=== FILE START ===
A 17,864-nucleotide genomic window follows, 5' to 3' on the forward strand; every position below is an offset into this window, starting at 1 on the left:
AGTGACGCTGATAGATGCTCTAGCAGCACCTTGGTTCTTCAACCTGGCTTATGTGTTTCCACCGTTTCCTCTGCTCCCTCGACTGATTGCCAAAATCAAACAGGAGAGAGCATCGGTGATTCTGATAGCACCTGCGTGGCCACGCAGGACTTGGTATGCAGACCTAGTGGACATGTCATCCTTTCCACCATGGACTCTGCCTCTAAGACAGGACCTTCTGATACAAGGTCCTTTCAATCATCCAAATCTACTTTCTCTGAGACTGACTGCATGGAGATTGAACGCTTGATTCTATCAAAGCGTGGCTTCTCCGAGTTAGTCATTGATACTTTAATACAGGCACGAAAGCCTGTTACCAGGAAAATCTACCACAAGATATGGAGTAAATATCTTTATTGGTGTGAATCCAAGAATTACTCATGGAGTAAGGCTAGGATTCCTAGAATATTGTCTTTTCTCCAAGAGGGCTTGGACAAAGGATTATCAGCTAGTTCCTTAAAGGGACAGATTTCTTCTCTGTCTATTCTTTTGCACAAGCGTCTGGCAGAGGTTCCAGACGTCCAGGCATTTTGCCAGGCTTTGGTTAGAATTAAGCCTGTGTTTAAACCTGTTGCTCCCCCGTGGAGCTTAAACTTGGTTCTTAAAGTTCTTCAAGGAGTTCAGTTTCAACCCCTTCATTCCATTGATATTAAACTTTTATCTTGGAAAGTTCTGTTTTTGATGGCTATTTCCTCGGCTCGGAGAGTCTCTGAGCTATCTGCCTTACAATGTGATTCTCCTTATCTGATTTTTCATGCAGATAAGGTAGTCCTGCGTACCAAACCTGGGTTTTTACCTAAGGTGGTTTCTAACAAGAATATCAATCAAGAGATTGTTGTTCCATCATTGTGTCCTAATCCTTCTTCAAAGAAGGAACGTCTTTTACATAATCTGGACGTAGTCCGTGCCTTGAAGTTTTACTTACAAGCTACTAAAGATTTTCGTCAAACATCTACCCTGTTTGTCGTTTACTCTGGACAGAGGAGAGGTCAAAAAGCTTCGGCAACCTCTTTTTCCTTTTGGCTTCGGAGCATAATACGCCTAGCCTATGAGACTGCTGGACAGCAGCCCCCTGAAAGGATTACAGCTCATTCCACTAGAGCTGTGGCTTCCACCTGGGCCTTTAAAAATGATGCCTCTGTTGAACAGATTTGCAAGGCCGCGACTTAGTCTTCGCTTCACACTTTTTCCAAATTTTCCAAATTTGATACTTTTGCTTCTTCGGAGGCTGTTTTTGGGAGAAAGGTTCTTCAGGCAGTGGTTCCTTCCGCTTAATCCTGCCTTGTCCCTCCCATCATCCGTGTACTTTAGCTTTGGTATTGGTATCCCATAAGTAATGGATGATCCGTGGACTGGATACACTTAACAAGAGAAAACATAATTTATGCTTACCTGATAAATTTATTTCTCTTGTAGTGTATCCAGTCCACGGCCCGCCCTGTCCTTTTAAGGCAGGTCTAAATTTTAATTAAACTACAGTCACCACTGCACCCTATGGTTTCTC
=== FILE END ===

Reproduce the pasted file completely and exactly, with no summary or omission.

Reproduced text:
A 17,864-nucleotide genomic window follows, 5' to 3' on the forward strand; every position below is an offset into this window, starting at 1 on the left:
AGTGACGCTGATAGATGCTCTAGCAGCACCTTGGTTCTTCAACCTGGCTTATGTGTTTCCACCGTTTCCTCTGCTCCCTCGACTGATTGCCAAAATCAAACAGGAGAGAGCATCGGTGATTCTGATAGCACCTGCGTGGCCACGCAGGACTTGGTATGCAGACCTAGTGGACATGTCATCCTTTCCACCATGGACTCTGCCTCTAAGACAGGACCTTCTGATACAAGGTCCTTTCAATCATCCAAATCTACTTTCTCTGAGACTGACTGCATGGAGATTGAACGCTTGATTCTATCAAAGCGTGGCTTCTCCGAGTTAGTCATTGATACTTTAATACAGGCACGAAAGCCTGTTACCAGGAAAATCTACCACAAGATATGGAGTAAATATCTTTATTGGTGTGAATCCAAGAATTACTCATGGAGTAAGGCTAGGATTCCTAGAATATTGTCTTTTCTCCAAGAGGGCTTGGACAAAGGATTATCAGCTAGTTCCTTAAAGGGACAGATTTCTTCTCTGTCTATTCTTTTGCACAAGCGTCTGGCAGAGGTTCCAGACGTCCAGGCATTTTGCCAGGCTTTGGTTAGAATTAAGCCTGTGTTTAAACCTGTTGCTCCCCCGTGGAGCTTAAACTTGGTTCTTAAAGTTCTTCAAGGAGTTCAGTTTCAACCCCTTCATTCCATTGATATTAAACTTTTATCTTGGAAAGTTCTGTTTTTGATGGCTATTTCCTCGGCTCGGAGAGTCTCTGAGCTATCTGCCTTACAATGTGATTCTCCTTATCTGATTTTTCATGCAGATAAGGTAGTCCTGCGTACCAAACCTGGGTTTTTACCTAAGGTGGTTTCTAACAAGAATATCAATCAAGAGATTGTTGTTCCATCATTGTGTCCTAATCCTTCTTCAAAGAAGGAACGTCTTTTACATAATCTGGACGTAGTCCGTGCCTTGAAGTTTTACTTACAAGCTACTAAAGATTTTCGTCAAACATCTACCCTGTTTGTCGTTTACTCTGGACAGAGGAGAGGTCAAAAAGCTTCGGCAACCTCTTTTTCCTTTTGGCTTCGGAGCATAATACGCCTAGCCTATGAGACTGCTGGACAGCAGCCCCCTGAAAGGATTACAGCTCATTCCACTAGAGCTGTGGCTTCCACCTGGGCCTTTAAAAATGATGCCTCTGTTGAACAGATTTGCAAGGCCGCGACTTAGTCTTCGCTTCACACTTTTTCCAAATTTTCCAAATTTGATACTTTTGCTTCTTCGGAGGCTGTTTTTGGGAGAAAGGTTCTTCAGGCAGTGGTTCCTTCCGCTTAATCCTGCCTTGTCCCTCCCATCATCCGTGTACTTTAGCTTTGGTATTGGTATCCCATAAGTAATGGATGATCCGTGGACTGGATACACTTAACAAGAGAAAACATAATTTATGCTTACCTGATAAATTTATTTCTCTTGTAGTGTATCCAGTCCACGGCCCGCCCTGTCCTTTTAAGGCAGGTCTAAATTTTAATTAAACTACAGTCACCACTGCACCCTATGGTTTCTC